The Tree

Now it’s dying, but once it was:

Jungle Gym: Leap up high, grab the bar, swing your legs up and over, sit tall. The crowd leaps to its feet and roars its approval. A perfect 10!

Pirate ship: Arrrr, me maties, thar be the Spanish galleon heavy with booty, and she’s ours for the taking. Ready the cannons!

Sherwood Forest: Shh, Merry Men, nock your arrows, someone’s coming, perhaps a duke with a fat purse . . .

“Margaret, time to come in, dinner’s ready.”

“Okay, Mom.”

Unnock your arrows, Merry Men, Maid Marion’s inviting us to a feast.

#99WordStories #ChildhoodMemories #Prompt_Playground #Imagination #MargaretGHanna

The back story:

A farm provides a host of places in which to play, not all of which are parent-approved. The old threshing machine, for example. We were told it was dangerous, which only made it even more enticing. Its interior became our “cave.”  Then there was the hay stack in the barn loft. We ignored our parents’ warning that air pockets might lurk in its interior, ready to swallow us up and suffocate us. We ignored those, too, and lived to tell the tale, although not to our parents.

However, our favourite place were three poplar trees. The swing hung between two of them, and the third was our climbing tree. Our imagination transformed that climbing tree into a myriad of other places.

The “swing trees” were parent-approved. I’m not so sure about the climbing tree, not that it would have made any difference.

My brother and I visited the old farm a few years ago. All those poplars, including our playground trees, that our grandfather planted 100 years ago are dead or dying.

The memories are still very much alive.


16 thoughts on “The Tree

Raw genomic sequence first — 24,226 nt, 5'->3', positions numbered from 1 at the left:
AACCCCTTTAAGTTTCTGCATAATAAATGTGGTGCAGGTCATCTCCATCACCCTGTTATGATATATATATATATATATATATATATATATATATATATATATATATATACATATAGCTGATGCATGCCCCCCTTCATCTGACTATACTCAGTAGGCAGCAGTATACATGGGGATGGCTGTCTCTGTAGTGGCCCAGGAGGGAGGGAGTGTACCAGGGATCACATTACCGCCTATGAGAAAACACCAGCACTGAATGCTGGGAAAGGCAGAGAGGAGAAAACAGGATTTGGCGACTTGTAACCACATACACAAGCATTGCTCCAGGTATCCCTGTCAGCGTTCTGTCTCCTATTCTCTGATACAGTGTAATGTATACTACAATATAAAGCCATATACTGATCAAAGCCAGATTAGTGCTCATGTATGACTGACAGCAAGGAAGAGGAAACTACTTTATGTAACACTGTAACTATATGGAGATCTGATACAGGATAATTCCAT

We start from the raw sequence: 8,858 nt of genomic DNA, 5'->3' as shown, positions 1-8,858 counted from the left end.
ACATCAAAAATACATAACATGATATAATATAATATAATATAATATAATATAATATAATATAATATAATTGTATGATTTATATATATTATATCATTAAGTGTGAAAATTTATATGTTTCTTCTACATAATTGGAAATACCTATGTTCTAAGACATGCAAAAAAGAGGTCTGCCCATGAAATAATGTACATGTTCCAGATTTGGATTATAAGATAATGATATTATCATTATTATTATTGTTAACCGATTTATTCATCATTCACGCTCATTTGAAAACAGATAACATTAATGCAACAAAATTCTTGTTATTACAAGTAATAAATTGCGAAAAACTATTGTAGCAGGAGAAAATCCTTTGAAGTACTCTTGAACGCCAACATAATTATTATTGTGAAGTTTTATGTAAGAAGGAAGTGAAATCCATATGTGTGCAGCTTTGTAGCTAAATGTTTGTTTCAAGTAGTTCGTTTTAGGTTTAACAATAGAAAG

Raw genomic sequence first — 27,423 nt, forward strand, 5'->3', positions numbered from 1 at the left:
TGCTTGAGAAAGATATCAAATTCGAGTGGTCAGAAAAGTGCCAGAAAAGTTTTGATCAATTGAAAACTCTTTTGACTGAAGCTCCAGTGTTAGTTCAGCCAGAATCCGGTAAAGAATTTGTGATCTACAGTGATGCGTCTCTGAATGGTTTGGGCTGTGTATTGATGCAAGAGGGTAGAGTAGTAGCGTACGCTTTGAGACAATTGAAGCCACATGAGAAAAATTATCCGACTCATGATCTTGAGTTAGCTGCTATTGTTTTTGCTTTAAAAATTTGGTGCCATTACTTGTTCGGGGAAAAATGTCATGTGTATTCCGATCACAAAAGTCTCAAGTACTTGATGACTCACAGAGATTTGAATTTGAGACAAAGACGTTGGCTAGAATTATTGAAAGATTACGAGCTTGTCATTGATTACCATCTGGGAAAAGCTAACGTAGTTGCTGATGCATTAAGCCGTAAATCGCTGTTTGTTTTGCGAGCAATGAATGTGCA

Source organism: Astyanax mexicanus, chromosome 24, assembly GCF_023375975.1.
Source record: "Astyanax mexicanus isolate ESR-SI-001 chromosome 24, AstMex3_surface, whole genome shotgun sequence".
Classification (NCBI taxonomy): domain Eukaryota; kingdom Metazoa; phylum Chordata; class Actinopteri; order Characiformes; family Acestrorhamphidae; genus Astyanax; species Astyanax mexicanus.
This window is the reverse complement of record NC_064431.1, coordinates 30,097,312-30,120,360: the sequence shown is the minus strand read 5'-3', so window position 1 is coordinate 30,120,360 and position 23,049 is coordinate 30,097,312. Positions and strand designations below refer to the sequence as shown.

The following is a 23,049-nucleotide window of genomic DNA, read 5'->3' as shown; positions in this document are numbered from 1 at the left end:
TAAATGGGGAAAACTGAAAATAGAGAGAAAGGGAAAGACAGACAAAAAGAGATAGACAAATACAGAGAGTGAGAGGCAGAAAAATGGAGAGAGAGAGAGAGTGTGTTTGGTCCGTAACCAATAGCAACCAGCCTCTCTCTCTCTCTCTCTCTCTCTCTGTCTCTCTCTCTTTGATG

1. I love your imaginative play in the trees. When I was little, my dad planted a poplar tree in our back yard. He kept pruning it so eventually my brother and I could climb it. I was not as adventurous as you. I’d climb up and sit there and read, or dream.

    Liked by 1 person

  2. Ah, we had another whole life in the hedgerow around the property. The homestead was the same age as me, so there were no big trees when I was a youngster. Risk play is a thing now as they realize children need to know how to manage risks and make choices. We went rafting 1/2 mile from our house, and mom would honk the horn for lunch!

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  3. Exactly parallel to my own childhood. Forests, beach and dunes, mountains, rivers …… surrounded by them. No molly coddling from parents either yet all I ever remember happening to any of us is scraped knees and singed eyebrows. Oh, and we often fell in the river, but we could all swim. We could all fish too, sea fishing, as a couple of times a week the instruction from our mothers was “go and catch your tea”, which we did too returning a couple of hours later with mackerel, plaice or skate/ray depending on the season. A very different childhood from today.

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